Thursday, April 25, 2013

Promises

   - Can I ask you something?
- Sure.
- Do you owe anyone anything?
- Do you mean money?
- Money, respect, protection.
- Then the answer is yes.
- Do you owe these things willingly, or were you forced into the obligation?
- Willingly.
- You chose to take on the obligation.
- Yes.
- You protect your family because you want to, not because you are expected to.
- Yes.
- So when we say we owe someone something it is because we have promised to do something for that person. But we made that promise freely.
- Yes.
- Who are we promising?
- The other people, obviously.
- The promise is a statement, official as it were, that you will do something in the future.
- Yes.
- But we said this is not demanded of us, but we willingly bind ourselves to doing something particular in the future.
- Yes.
- The force of the promise, its binding quality, comes from within ourselves.
- Yes.
- A promise to others then really is first a promise to ourselves. Have you ever thought how strange that is?
- Can't say I have.
- One part ourselves, the present part, looks ahead at another, the future self, making a demand on it. Neither part bears much resemblance to what motivates the promise, which is sense of its rightness. Right, like beauty, truth, good can't be found out in the world, in any particular relation of objects to each other. The self bound to future actions is not part of that world of wholeness. And the self which does the binding, and extracts the promised action, is nowhere to be seen doing the extraction of obligation, it is hovering invisible in a nowhere looking down on itself. When we do our duty we follow a rule, but rules exist only in the world of defined relation of things to things, and the self exacting this observance does not live in the world. It's hard to see why it should be obeyed.
- Do you think that is why no one really wants to follow rules?
- I think that it is true that all promises are promises to ourselves. But promises are not made to be kept.
- How are they promises then?
- Remember that we are both the self obligated and the self obligated to. The self that is the source of the obligation can cancel the demand at any time because it is the issuer of the demand.
- We never promised we'd never revoke the demand.
- Right. It is not even possible to make such a promise.
- Because that promise would also have to be subject to a promise not to ever be revoked.
- Yes.
- Then what good is making a promise at all?
- A promise is a reminder to do good. You don't return a madman his gun when he demands it, even though you've promised him you would.
- We owe it to ourselves to do good.
- Which means we've told ourselves to do good.
- But what if we don't do that? Don't insist we do good?
- Our sense of self will be defective and we'll believe we are obligated to others.


- What if we don't know what is good?
- Do we need to know what is good to remind ourselves to do good?
- Don't we?
- No. We are making promises to ourselves that we allow ourselves to break just because we can't be sure what is good in any particular case, but know we should always intend to do good.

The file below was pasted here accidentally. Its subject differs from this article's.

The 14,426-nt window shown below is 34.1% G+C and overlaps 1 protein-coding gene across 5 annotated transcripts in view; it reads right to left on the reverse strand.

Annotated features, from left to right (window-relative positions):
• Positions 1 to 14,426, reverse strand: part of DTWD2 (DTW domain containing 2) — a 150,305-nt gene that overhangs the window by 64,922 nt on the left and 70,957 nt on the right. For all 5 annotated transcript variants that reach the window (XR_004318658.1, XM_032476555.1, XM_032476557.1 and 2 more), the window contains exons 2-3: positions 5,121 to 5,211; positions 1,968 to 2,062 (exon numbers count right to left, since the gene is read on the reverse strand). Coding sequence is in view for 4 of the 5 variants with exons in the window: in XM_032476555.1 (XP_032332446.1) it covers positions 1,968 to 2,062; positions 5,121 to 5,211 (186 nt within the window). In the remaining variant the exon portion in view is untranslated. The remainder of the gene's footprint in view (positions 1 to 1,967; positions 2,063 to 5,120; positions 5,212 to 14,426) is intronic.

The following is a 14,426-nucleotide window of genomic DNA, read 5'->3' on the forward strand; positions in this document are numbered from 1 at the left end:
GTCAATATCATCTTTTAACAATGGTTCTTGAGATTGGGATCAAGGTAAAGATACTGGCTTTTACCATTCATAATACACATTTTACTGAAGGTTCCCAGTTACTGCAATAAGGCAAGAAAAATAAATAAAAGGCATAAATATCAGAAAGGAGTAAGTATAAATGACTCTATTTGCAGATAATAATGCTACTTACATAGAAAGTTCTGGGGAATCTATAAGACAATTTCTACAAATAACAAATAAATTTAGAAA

- How do we know even if we really intend to do good? Isn't that subjective too?
- As opposed to objective, in the sense that science studies objects? Do you realize that we are never certain about objects, but always certain about subjects?
- You'll have to explain that.
- When you see a circle of light in the sky you call it the sun. It might be a theatrical illustration, and you're wrong. When you feel heat when you go out in the sun, can you be wrong about feeling warm?
- No.
- You are also not wrong about being struck by an intense light when you look at the sky. Calling the light the sun makes a prediction about what you can expect in the future: it will differ, depending whether or not a theatrical device is involved. When you speak of warmth you feel, are you making any prediction about continuing to feel warmth?
- No.
- When you feel happy, are you predicting you will continue to feel happy?
- No.
- Is it possible you are wrong about being happy, and in fact are really miserable? I don't mean you couldn't be more happy, only that you are mistaking joy for sadness?
- No, I don't thinks so.
- So when scientists claim that their "objective" world is more certain than the "subjective" world of feelings, they have it backwards. We can't be wrong about feelings, we always can be wrong about objects.
- You've convinced me. But can't we feel good for bad reasons?
- Yes, feeling relief from past fears and safe from future fears. But as these feelings depend on relations of things in the world they are not feelings of the kind to establish obligation and sense of rightness. They are based on predictions, are unreliable.
- They are objective. Good is subjective.
- Yes. In Plato there is a definition of education as learning to love the beautiful.
- When we've managed to make our lives beautiful we can keep our promises to ourselves?
- We feel good.